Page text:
At one point our staff had to cross a bridge made out of vines.

Given the swelling of the rivers, and serious doubts over its stability, staff safety needed to be assessed.

However, they finally managed to cross it along with all of the equipment.

Help from local residents

We enrolled several hundred residents of the area to work as porters.

In conjunction with the Ministry of Health, they also helped with measles vaccinations, securing 94 percent coverage.

They also informed the population and treated the cases presenting the most complications.

Dealing with armed groups

Another challenge of working in South Kivu is the number of armed groups in the area.

We spoke with every one of the small groups based in each particular area, so that our team could gain access to vaccinate and treat the people who were ill.

Measles vaccination in Masisi, eastern DRC Caption
Porters carry sacks containing vaccination equipment over a bridge of bamboo and vines between the villages of Kitobo and Katanga during a vaccination campaign in Masisi territory, DRC.

“It’s not only the geographical distance and obstacles — hills, mountains, swollen rivers, lack of roads, mud, jungle," says Sarah. "It is also the presence of armed men, making access to health even more complicated here."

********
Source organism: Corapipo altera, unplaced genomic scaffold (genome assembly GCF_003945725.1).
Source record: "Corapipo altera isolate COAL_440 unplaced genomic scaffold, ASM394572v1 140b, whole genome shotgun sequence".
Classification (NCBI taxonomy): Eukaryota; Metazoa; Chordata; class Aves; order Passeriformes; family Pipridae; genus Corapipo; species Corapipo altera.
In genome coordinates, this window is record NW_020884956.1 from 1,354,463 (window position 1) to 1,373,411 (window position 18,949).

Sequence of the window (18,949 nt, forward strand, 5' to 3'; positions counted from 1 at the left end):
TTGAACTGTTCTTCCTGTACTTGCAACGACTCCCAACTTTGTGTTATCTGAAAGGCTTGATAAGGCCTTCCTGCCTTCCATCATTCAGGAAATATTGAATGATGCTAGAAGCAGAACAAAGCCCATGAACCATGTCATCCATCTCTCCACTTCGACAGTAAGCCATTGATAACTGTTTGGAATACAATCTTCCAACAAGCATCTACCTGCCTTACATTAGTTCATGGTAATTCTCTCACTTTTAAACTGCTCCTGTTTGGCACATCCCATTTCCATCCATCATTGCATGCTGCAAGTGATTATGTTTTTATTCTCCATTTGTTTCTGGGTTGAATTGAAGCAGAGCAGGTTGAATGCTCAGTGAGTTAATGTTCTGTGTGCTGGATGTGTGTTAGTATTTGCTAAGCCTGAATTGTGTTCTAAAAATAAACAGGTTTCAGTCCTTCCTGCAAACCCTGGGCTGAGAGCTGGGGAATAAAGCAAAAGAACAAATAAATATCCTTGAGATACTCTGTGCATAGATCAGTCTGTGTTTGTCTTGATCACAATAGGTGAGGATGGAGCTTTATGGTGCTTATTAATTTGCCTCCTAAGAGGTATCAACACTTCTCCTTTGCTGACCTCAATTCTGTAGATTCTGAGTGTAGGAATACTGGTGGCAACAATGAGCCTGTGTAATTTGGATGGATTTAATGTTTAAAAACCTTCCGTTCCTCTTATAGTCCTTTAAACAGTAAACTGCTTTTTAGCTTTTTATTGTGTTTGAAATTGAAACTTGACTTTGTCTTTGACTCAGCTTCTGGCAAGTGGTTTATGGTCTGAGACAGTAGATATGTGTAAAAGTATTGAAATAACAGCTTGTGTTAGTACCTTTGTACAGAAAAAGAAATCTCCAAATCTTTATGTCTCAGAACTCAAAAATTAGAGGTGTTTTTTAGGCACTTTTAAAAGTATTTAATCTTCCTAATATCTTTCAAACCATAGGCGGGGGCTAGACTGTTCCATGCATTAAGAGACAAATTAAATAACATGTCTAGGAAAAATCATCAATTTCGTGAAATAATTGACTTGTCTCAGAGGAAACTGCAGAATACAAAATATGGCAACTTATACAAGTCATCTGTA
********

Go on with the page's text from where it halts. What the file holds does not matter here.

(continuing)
The value of MSF intervention

Sarah notes that the mass measles vaccination campaign in South Kivu has been of enormous importance to her.

“The impact is immediate," she says. "We’ve saved many lives. People were very happy because they were really worried about the outbreak and they had only received aid sporadically.

"Seeing the number of affected people decrease in such a short time following vaccination is the best thing."

Measles vaccination in Mulungu, DRC Caption
Children aged between six months and 15 years were vaccinated against measles, pneumococcal bacteria, hepatitis, Haemophilus, diphtheria, tetanus, and whooping cough during the DRC vaccination campaign.

In total, 352 children were treated and two deaths were recorded: one on the day that MSF arrived in Itanga, and another in the case of a child whose family had resorted to local healers.

Besides measles, children in the Mulungu area were also vaccinated against pneumococcus, hepatitis, haemophilus bacteria, diphtheria, tetanus and whooping cough, in a new combination of antigens used for the first time in the province.

The teams are now prepared to tackle new alerts of measles.

MSF in the Democratic Republic of Congo

The second largest country in Africa by area, the Democratic Republic of Congo (DRC) is rich in resources but plagued by conflict.

It has endured decades of multiple overlapping crises and severe limitations in medical capacity. Médecins Sans Frontières/Doctors Without Borders (MSF) run some of its largest programmes in DRC, working in 21 of the country’s 26 provinces.

We provide services ranging from basic healthcare and nutrition to treatment for victims of sexual violence and people living with HIV/AIDS. In 2019, we responded the country's largest outbreaks of measles and Ebola to date.